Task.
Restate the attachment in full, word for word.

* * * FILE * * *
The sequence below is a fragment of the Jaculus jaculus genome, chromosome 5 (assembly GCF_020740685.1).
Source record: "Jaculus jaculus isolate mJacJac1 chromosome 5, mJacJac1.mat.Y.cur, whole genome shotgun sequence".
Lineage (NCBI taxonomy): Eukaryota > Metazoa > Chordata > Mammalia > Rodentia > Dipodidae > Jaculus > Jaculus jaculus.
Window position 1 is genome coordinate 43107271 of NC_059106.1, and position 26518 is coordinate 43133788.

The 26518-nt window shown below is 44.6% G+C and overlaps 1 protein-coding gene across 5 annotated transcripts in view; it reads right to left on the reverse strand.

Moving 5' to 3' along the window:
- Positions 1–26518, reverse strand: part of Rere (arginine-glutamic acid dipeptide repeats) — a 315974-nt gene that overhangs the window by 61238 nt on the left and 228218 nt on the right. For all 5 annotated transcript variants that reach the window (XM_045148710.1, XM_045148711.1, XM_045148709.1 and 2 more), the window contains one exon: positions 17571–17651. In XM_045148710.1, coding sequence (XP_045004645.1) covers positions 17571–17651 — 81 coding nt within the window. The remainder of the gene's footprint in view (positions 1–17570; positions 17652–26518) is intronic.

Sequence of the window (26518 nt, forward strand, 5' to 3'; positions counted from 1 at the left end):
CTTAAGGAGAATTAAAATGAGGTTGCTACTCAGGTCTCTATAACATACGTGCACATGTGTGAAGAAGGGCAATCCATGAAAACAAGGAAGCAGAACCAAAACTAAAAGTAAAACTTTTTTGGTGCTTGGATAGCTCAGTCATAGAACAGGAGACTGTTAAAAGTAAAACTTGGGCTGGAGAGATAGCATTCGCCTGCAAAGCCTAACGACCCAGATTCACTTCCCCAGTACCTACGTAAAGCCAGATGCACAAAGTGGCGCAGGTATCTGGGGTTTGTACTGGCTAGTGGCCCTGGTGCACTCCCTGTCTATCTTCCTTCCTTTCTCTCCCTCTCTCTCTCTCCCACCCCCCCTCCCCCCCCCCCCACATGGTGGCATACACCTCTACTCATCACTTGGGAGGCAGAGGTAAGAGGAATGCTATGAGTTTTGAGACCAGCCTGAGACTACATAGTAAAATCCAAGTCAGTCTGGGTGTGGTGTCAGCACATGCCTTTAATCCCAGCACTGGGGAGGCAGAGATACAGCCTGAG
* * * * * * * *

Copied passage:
The sequence below is a fragment of the Jaculus jaculus genome, chromosome 5 (assembly GCF_020740685.1).
Source record: "Jaculus jaculus isolate mJacJac1 chromosome 5, mJacJac1.mat.Y.cur, whole genome shotgun sequence".
Lineage (NCBI taxonomy): Eukaryota > Metazoa > Chordata > Mammalia > Rodentia > Dipodidae > Jaculus > Jaculus jaculus.
Window position 1 is genome coordinate 43107271 of NC_059106.1, and position 26518 is coordinate 43133788.

The 26518-nt window shown below is 44.6% G+C and overlaps 1 protein-coding gene across 5 annotated transcripts in view; it reads right to left on the reverse strand.

Moving 5' to 3' along the window:
- Positions 1–26518, reverse strand: part of Rere (arginine-glutamic acid dipeptide repeats) — a 315974-nt gene that overhangs the window by 61238 nt on the left and 228218 nt on the right. For all 5 annotated transcript variants that reach the window (XM_045148710.1, XM_045148711.1, XM_045148709.1 and 2 more), the window contains one exon: positions 17571–17651. In XM_045148710.1, coding sequence (XP_045004645.1) covers positions 17571–17651 — 81 coding nt within the window. The remainder of the gene's footprint in view (positions 1–17570; positions 17652–26518) is intronic.

Sequence of the window (26518 nt, forward strand, 5' to 3'; positions counted from 1 at the left end):
CTTAAGGAGAATTAAAATGAGGTTGCTACTCAGGTCTCTATAACATACGTGCACATGTGTGAAGAAGGGCAATCCATGAAAACAAGGAAGCAGAACCAAAACTAAAAGTAAAACTTTTTTGGTGCTTGGATAGCTCAGTCATAGAACAGGAGACTGTTAAAAGTAAAACTTGGGCTGGAGAGATAGCATTCGCCTGCAAAGCCTAACGACCCAGATTCACTTCCCCAGTACCTACGTAAAGCCAGATGCACAAAGTGGCGCAGGTATCTGGGGTTTGTACTGGCTAGTGGCCCTGGTGCACTCCCTGTCTATCTTCCTTCCTTTCTCTCCCTCTCTCTCTCTCCCACCCCCCCTCCCCCCCCCCCCACATGGTGGCATACACCTCTACTCATCACTTGGGAGGCAGAGGTAAGAGGAATGCTATGAGTTTTGAGACCAGCCTGAGACTACATAGTAAAATCCAAGTCAGTCTGGGTGTGGTGTCAGCACATGCCTTTAATCCCAGCACTGGGGAGGCAGAGATACAGCCTGAG